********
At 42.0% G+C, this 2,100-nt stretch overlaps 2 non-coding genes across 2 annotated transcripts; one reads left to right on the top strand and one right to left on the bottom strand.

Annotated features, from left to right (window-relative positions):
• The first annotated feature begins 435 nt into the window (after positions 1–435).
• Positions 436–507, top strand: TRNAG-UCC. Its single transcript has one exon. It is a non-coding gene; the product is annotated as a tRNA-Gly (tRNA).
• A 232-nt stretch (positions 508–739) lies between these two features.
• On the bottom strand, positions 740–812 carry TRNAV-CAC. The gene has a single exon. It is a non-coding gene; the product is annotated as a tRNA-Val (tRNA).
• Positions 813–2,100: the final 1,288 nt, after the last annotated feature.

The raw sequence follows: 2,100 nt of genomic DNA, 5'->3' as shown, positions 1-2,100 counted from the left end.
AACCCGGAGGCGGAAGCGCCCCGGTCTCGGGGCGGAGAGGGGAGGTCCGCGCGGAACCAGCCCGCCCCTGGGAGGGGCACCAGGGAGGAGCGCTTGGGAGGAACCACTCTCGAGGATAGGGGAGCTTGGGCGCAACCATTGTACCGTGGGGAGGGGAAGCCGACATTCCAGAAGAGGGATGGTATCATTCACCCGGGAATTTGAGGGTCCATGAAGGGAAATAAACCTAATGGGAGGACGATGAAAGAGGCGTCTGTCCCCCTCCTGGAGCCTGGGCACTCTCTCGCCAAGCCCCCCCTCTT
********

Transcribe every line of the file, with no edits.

At 42.0% G+C, this 2,100-nt stretch overlaps 2 non-coding genes across 2 annotated transcripts; one reads left to right on the top strand and one right to left on the bottom strand.

Annotated features, from left to right (window-relative positions):
• The first annotated feature begins 435 nt into the window (after positions 1–435).
• Positions 436–507, top strand: TRNAG-UCC. Its single transcript has one exon. It is a non-coding gene; the product is annotated as a tRNA-Gly (tRNA).
• A 232-nt stretch (positions 508–739) lies between these two features.
• On the bottom strand, positions 740–812 carry TRNAV-CAC. The gene has a single exon. It is a non-coding gene; the product is annotated as a tRNA-Val (tRNA).
• Positions 813–2,100: the final 1,288 nt, after the last annotated feature.

The raw sequence follows: 2,100 nt of genomic DNA, 5'->3' as shown, positions 1-2,100 counted from the left end.
AACCCGGAGGCGGAAGCGCCCCGGTCTCGGGGCGGAGAGGGGAGGTCCGCGCGGAACCAGCCCGCCCCTGGGAGGGGCACCAGGGAGGAGCGCTTGGGAGGAACCACTCTCGAGGATAGGGGAGCTTGGGCGCAACCATTGTACCGTGGGGAGGGGAAGCCGACATTCCAGAAGAGGGATGGTATCATTCACCCGGGAATTTGAGGGTCCATGAAGGGAAATAAACCTAATGGGAGGACGATGAAAGAGGCGTCTGTCCCCCTCCTGGAGCCTGGGCACTCTCTCGCCAAGCCCCCCCTCTT